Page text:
Are these adventure sports Olympic-bound? When you consider what folks can do in both acro and slacklining, I can see it happening. Acroyoga is basically in the olympics already, it’s called partner gymnastics. Yes, I know there are differences. And I could see them adding to partner gymnastics with things like L-Basing and yogic positions. So that’s not much of a stretch. Now, this brings us to slacklining.
The closest thing they have to slacklining in the Olympics is the women’s gymnastics balance beam. If you don’t know what that is, it’s women–(HA! That’s funny, it’s actually girls…14 years old girls trying to push it at the end of their career in the Olympics–anywho, these women do acrobatic tricks on a stationary 4 inch beam about 4 feet off the ground. Don’t get me wrong, these girls have amazing talent. But with slacklining, you can do everything they can on the beam, and so much more.
Yes, there’s some major differences between the two. The most obvious being that there is a spring/bounce added on the line when compared to the balance beam. The line is also only 1 inch wide, compared to the 4 inch width of the beam. And then there’s the fact that it moves on you! (Actually, technically you’re moving it.) Even if you use a trickline that’s 2 inches wide, it’s still half the width of the traditional beam.
This then beckons the question, how do you set standards and judge different styles of slacklining and other related arts? There’s many factors to consider including:
- What type of line to use? (Slacklines vs. tricklines, not to mention all the webbing styles within that.)
- How long to make the lines, and at what tensions?
- What about slack ropes and slack wires?
How will they organize all of these factors? I don’t know, but I’m sure they will…soon. I mean, how’d they figure out what events to have within gymnastics? When they decided to introduce parallel bars, balance beam, floor routines, and still rings to the mix, officials had to discuss all of the relevant standards and criteria, just as they will do for slacklining.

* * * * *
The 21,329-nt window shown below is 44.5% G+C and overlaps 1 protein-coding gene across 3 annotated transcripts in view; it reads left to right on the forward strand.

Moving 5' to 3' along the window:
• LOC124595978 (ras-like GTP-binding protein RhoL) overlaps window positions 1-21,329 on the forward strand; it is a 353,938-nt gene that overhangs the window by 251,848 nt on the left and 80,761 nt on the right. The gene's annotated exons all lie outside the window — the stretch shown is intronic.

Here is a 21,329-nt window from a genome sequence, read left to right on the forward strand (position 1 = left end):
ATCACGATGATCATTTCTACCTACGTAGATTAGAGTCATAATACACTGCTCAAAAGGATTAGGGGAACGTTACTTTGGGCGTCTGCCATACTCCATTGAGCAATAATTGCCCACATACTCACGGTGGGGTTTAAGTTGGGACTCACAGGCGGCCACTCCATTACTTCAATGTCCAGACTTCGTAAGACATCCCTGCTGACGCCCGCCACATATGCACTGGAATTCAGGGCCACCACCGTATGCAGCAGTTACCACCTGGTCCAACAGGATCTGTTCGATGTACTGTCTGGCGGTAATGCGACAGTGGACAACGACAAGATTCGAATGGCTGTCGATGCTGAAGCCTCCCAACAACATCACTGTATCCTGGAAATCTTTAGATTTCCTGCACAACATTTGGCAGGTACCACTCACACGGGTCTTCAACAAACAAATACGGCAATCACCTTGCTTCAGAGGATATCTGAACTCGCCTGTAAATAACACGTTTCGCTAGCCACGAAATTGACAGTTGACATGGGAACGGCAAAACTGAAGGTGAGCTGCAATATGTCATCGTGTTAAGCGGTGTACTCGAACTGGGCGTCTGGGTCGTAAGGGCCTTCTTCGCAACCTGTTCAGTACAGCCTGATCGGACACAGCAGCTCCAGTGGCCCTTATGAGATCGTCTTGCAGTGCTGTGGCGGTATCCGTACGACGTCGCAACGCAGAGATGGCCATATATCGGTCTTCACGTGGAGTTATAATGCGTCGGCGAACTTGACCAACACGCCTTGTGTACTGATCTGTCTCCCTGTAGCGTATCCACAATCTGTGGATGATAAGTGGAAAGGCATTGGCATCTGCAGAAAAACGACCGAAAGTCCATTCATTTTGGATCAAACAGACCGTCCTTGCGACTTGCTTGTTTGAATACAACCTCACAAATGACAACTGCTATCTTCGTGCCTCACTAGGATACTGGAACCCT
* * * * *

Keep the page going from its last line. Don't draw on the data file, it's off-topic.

How I can forsee this? Look at the history of any “sport”. (Whatever “sport” may mean. For instance, I don’t see swimming as a sport. It’s what you do to avoid drowning. But what do I know?) I’m old enough to remember the classic days of snow skiing. Then one day, a weirdo went down the mountain on a single, really fat ski, sideways. At the time, many of us skiers just laughed. I remember comments like “That will never take off.” and “Look at those knuckle draggers!”. Many years (and many bowls) later, it became an olympic sport.
I also remember skateboarding in the early 80’s. Folks hated us. They told us we were worthless, that we weren’t going to amount to anything, and that we were just destroying curbs and planters. Then I noticed the friends I skated with starting to get sponsered, like Jason Lee, Lance Mountain, Ray Barbie and Tony Hawk. A few years later, after making a good grip of cash, and after Tony became the biggest name in the field ever, there came the larger contests. The X Games perhaps being the biggest. It’s not an olympic sport (yet), but these skaters are just as talented.
Most things start off slow and small, often with large amounts of criticism. But they can end up turning into something that many folks know, love and practice everyday. Eventually they gain recognition in the athletic community, and people begin making careers out of them. Just think about it…
Who was the first person to put two logs under their feet and go down a snowy mountain?
Who first put a ball through a ring, with a net hanging from it, 10 feet above the ground with a backboard?
Who pushed a heavy weight across the ice with one push, as someone cleared the pathway with a brush as the weight is in motion? Welcome to the world of Curling.
Many of us enjoy these sports without ever considering how they started.
I think that slacklining will eventually get to the Olympics. When? I haven’t a clue. And maybe it won’t. Skateboarding hasn’t…but Curling has? Still confused on that. None the less, there are some really talented folks out there. And if you don’t know who “Li Wei” is, check him out. Because…DAMN!
The kids that are being raised on a line are soon going to be far beyond most of our current thoughts of what’s possible. I’ve seen some little runts that are really good and they’re not even 10 years old yet. So I’m looking forward to see where this love and passion of slacklining will go in the future.